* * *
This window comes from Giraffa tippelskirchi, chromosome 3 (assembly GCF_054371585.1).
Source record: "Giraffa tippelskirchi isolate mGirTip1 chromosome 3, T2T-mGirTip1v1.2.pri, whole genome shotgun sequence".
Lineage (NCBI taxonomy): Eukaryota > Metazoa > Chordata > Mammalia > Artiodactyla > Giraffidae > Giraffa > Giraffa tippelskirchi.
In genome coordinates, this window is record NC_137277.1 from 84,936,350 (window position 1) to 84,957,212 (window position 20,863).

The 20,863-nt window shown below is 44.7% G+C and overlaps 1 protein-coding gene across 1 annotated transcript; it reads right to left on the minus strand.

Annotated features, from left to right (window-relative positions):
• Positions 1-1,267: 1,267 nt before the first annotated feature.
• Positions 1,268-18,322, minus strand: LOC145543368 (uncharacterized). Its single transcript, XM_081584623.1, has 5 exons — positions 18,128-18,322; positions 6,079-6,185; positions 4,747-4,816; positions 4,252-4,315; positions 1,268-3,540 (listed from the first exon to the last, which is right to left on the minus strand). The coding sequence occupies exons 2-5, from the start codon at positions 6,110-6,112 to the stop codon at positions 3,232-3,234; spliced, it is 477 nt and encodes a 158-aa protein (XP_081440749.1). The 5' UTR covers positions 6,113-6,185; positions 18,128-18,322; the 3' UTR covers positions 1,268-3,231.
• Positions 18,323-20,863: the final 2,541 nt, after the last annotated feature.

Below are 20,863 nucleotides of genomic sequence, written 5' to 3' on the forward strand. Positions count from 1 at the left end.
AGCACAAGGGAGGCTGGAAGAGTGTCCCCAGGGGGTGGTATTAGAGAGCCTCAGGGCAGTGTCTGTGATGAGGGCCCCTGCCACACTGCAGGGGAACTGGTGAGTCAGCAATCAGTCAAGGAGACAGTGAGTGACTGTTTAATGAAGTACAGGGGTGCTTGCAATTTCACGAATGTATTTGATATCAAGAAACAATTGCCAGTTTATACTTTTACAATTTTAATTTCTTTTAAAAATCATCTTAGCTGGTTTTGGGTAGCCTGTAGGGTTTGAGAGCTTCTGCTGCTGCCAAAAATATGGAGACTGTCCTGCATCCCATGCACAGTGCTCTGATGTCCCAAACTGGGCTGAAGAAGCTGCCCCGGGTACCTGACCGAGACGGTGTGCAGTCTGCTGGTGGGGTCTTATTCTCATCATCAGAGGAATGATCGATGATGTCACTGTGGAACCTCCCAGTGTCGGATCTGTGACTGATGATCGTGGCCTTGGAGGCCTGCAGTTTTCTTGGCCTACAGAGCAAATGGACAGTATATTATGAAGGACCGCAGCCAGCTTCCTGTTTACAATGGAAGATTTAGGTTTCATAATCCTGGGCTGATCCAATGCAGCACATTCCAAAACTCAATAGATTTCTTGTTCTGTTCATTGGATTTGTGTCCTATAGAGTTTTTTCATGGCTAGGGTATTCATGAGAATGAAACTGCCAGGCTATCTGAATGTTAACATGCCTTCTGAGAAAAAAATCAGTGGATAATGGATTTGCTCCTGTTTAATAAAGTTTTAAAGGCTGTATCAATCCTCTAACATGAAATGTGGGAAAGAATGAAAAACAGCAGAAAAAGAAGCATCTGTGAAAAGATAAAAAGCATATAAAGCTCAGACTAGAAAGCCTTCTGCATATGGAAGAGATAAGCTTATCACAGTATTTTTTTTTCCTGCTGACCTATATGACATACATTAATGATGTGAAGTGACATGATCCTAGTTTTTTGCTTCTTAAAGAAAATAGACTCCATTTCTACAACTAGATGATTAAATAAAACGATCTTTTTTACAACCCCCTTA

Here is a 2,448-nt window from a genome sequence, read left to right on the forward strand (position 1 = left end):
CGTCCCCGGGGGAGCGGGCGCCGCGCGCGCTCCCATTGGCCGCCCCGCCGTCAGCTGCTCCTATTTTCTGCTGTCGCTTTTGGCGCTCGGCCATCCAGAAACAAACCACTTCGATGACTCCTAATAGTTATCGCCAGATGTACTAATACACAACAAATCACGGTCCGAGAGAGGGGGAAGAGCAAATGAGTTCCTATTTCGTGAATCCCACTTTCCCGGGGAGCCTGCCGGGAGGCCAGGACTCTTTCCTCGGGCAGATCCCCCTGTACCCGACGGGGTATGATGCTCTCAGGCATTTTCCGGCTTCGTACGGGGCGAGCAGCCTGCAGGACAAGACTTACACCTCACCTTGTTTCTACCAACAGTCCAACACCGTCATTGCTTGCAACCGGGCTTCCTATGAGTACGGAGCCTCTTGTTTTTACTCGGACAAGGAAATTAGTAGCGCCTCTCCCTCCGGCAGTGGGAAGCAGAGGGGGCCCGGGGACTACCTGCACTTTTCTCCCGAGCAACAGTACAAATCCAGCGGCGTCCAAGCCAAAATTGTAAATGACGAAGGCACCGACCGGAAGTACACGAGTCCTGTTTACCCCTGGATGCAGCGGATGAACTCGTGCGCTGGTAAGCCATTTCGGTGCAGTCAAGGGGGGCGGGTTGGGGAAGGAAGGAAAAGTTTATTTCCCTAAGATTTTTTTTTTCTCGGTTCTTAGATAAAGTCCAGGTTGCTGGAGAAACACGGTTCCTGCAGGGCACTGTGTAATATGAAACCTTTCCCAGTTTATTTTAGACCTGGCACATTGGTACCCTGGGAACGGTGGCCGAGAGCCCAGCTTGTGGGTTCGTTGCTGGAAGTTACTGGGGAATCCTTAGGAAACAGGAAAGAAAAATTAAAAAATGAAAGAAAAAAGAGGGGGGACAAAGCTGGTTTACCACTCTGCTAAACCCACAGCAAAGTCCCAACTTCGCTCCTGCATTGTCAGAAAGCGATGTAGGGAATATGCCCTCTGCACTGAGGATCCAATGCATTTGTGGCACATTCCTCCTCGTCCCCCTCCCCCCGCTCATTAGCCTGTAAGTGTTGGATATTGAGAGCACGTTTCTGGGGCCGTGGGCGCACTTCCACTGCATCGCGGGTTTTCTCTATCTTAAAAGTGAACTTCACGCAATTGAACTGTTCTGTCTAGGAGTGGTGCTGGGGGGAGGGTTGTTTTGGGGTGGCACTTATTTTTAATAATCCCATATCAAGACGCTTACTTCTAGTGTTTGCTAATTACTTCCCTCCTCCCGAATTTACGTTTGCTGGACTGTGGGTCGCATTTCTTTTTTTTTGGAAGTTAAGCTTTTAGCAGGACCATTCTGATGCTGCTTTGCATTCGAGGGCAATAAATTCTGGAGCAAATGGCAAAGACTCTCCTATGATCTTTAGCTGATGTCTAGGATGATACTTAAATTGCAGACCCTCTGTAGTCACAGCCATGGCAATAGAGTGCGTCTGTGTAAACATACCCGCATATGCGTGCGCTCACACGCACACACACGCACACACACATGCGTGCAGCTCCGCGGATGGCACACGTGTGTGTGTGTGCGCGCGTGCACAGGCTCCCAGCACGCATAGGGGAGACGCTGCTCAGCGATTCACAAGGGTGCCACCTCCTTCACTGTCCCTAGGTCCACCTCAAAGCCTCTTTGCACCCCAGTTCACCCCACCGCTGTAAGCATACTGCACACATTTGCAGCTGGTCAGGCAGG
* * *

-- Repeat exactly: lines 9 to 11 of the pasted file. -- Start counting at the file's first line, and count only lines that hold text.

• Positions 18,323-20,863: the final 2,541 nt, after the last annotated feature.

Below are 20,863 nucleotides of genomic sequence, written 5' to 3' on the forward strand. Positions count from 1 at the left end.
AGCACAAGGGAGGCTGGAAGAGTGTCCCCAGGGGGTGGTATTAGAGAGCCTCAGGGCAGTGTCTGTGATGAGGGCCCCTGCCACACTGCAGGGGAACTGGTGAGTCAGCAATCAGTCAAGGAGACAGTGAGTGACTGTTTAATGAAGTACAGGGGTGCTTGCAATTTCACGAATGTATTTGATATCAAGAAACAATTGCCAGTTTATACTTTTACAATTTTAATTTCTTTTAAAAATCATCTTAGCTGGTTTTGGGTAGCCTGTAGGGTTTGAGAGCTTCTGCTGCTGCCAAAAATATGGAGACTGTCCTGCATCCCATGCACAGTGCTCTGATGTCCCAAACTGGGCTGAAGAAGCTGCCCCGGGTACCTGACCGAGACGGTGTGCAGTCTGCTGGTGGGGTCTTATTCTCATCATCAGAGGAATGATCGATGATGTCACTGTGGAACCTCCCAGTGTCGGATCTGTGACTGATGATCGTGGCCTTGGAGGCCTGCAGTTTTCTTGGCCTACAGAGCAAATGGACAGTATATTATGAAGGACCGCAGCCAGCTTCCTGTTTACAATGGAAGATTTAGGTTTCATAATCCTGGGCTGATCCAATGCAGCACATTCCAAAACTCAATAGATTTCTTGTTCTGTTCATTGGATTTGTGTCCTATAGAGTTTTTTCATGGCTAGGGTATTCATGAGAATGAAACTGCCAGGCTATCTGAATGTTAACATGCCTTCTGAGAAAAAAATCAGTGGATAATGGATTTGCTCCTGTTTAATAAAGTTTTAAAGGCTGTATCAATCCTCTAACATGAAATGTGGGAAAGAATGAAAAACAGCAGAAAAAGAAGCATCTGTGAAAAGATAAAAAGCATATAAAGCTCAGACTAGAAAGCCTTCTGCATATGGAAGAGATAAGCTTATCACAGTATTTTTTTTTCCTGCTGACCTATATGACATACATTAATGATGTGAAGTGACATGATCCTAGTTTTTTGCTTCTTAAAGAAAATAGACTCCATTTCTACAACTAGATGATTAAATAAAACGATCTTTTTTACAACCCCCTTA